AS: Not really. Prose is where I do the bulk of my writing. I have a few comics in the work - most notably ARCHIE MEETS RAMONES, which hits later this year, and a few things I can't talk about yet - but writing the novels takes up most of my free time, which is growing more limited! It's actually fun to have a chance to change gears. It gets different muscles working.
BUG: I often find it fascinating to hear what writers have around their workstation. What items or writing totems do you have around you as you write?
AS: You know, I don't have a lot of stuff like that. My desk is pretty bare, mainly because I can't deal with many distractions. I don't play music, I'm not near a TV and my work station is at the far end of our apartment, so you really have to make a point to get there. I try to remain flexible so I can write whenever and wherever I find the time. The one thing I do have is a small shelf to my left loaded with the books that made me want to write, so when I feel stuck I can whirl around and remind myself of the stories that made me want to write stories. Surprisingly effective.
BUG: What are the most important elements of mystery to you for your books?
AS: Character. The characters have to be interesting and they have to have conflict and motivation. You could have the best plot in the world and it wouldn't matter if your characters are boring. I tend to fall in the middle when it comes to outlining vs. writing freely - but it all starts with the characters and what I think they'd do. If I find I'm pushing them too hard, I know I need to take a step back and re-think it.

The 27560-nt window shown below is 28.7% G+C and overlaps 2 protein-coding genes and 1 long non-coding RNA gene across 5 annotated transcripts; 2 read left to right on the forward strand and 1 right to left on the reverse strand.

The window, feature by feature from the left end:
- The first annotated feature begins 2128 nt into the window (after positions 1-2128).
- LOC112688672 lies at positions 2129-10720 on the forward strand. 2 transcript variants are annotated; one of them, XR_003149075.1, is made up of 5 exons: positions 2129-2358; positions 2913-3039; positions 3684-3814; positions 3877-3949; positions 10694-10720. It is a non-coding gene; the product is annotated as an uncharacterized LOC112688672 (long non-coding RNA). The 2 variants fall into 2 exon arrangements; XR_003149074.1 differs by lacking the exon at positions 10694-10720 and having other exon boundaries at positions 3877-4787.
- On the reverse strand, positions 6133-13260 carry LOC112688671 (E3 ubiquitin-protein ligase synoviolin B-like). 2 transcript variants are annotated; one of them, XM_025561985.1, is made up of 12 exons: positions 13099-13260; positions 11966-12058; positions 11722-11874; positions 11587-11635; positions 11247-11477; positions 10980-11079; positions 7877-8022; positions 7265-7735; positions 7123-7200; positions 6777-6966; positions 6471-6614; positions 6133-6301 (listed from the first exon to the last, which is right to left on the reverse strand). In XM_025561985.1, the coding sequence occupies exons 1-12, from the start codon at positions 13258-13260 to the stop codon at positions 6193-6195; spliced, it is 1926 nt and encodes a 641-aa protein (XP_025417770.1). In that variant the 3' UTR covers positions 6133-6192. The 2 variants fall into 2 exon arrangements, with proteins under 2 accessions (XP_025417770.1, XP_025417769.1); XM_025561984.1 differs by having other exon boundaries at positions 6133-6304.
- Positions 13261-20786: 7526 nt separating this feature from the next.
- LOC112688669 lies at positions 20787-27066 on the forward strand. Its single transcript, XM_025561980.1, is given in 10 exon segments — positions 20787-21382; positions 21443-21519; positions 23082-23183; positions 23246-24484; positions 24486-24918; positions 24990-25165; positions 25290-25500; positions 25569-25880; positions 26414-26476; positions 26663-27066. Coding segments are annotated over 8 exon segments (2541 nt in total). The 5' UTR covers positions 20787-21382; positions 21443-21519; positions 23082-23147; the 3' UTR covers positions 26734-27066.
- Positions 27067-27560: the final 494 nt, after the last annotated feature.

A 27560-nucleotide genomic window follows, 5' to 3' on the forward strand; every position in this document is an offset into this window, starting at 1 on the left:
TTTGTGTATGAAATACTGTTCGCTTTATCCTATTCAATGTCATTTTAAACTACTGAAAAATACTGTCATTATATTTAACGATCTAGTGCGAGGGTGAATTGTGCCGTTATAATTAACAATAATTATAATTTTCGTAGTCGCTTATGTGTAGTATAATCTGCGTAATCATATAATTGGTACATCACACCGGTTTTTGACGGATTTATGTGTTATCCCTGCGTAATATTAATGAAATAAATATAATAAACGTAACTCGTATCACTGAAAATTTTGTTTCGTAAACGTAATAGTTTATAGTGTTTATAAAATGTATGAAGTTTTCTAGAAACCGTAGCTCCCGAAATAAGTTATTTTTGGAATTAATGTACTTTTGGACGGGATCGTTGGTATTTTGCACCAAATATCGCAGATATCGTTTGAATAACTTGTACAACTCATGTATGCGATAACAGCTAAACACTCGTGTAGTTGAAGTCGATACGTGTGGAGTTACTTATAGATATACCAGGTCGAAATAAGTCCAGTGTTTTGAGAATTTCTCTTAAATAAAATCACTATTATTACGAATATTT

BUG: Will there be more SILENT CITY books in the future?
AS: The third Pete Fernandez book, DANGEROUS ENDS, is hitting next year from Polis Books!
BUG: Would you ever think of adapting the stories of SILENT CITY into comics?
AS: I'd be open to it. It'd be a fun experience, for sure. If Sean Phillips or Michael Lark are ever free, I'm game... :)
BUG: Who would cast in a SILENT CITY film?
AS: I always have a running list of actors in my head while writing because it helps me visualize, but it is constantly changing. I'm hesitant to name anyone specifically because I might change my mind tomorrow. But man, what a trip it'd be to see it on the big screen. Now I'm daydreaming.
BUG: How can folks pick up SILENT CITY and its sequel, DOWN THE DARKEST STREET?
AS: You can grab a copy at your local indie bookstore, Barnes and Noble or Amazon - the books are available in print, ebook and audiobook, so there's a version that meets your reading needs.
BUG: Last chance, why should folks check out SILENT CITY and DOWN THE DARKEST STREET?
AS: Pete's a fuckup you can root for. He stumbles, falls and gets back up again. He's got heart and he's intelligent, but he's also foolhardy and riddled with problems. He's the underdog people want to root for. Why not take a quick vacation to Miami - to the darker, more dangerous corners you don't see on TV - and hang out with him for a while?
BUG: Thanks, Alex! Click this link to find out how you can pick up a copy of SILENT CITY and DOWN THE DARKEST STREET!
Ambush Bug is Mark L. Miller, original @$$Hole/wordslinger/writer of wrongs/reviewer/interviewer/editor of AICN COMICS for over 15 years & AICN HORROR for 5. Follow Mark on the Twitters @Mark_L_Miller.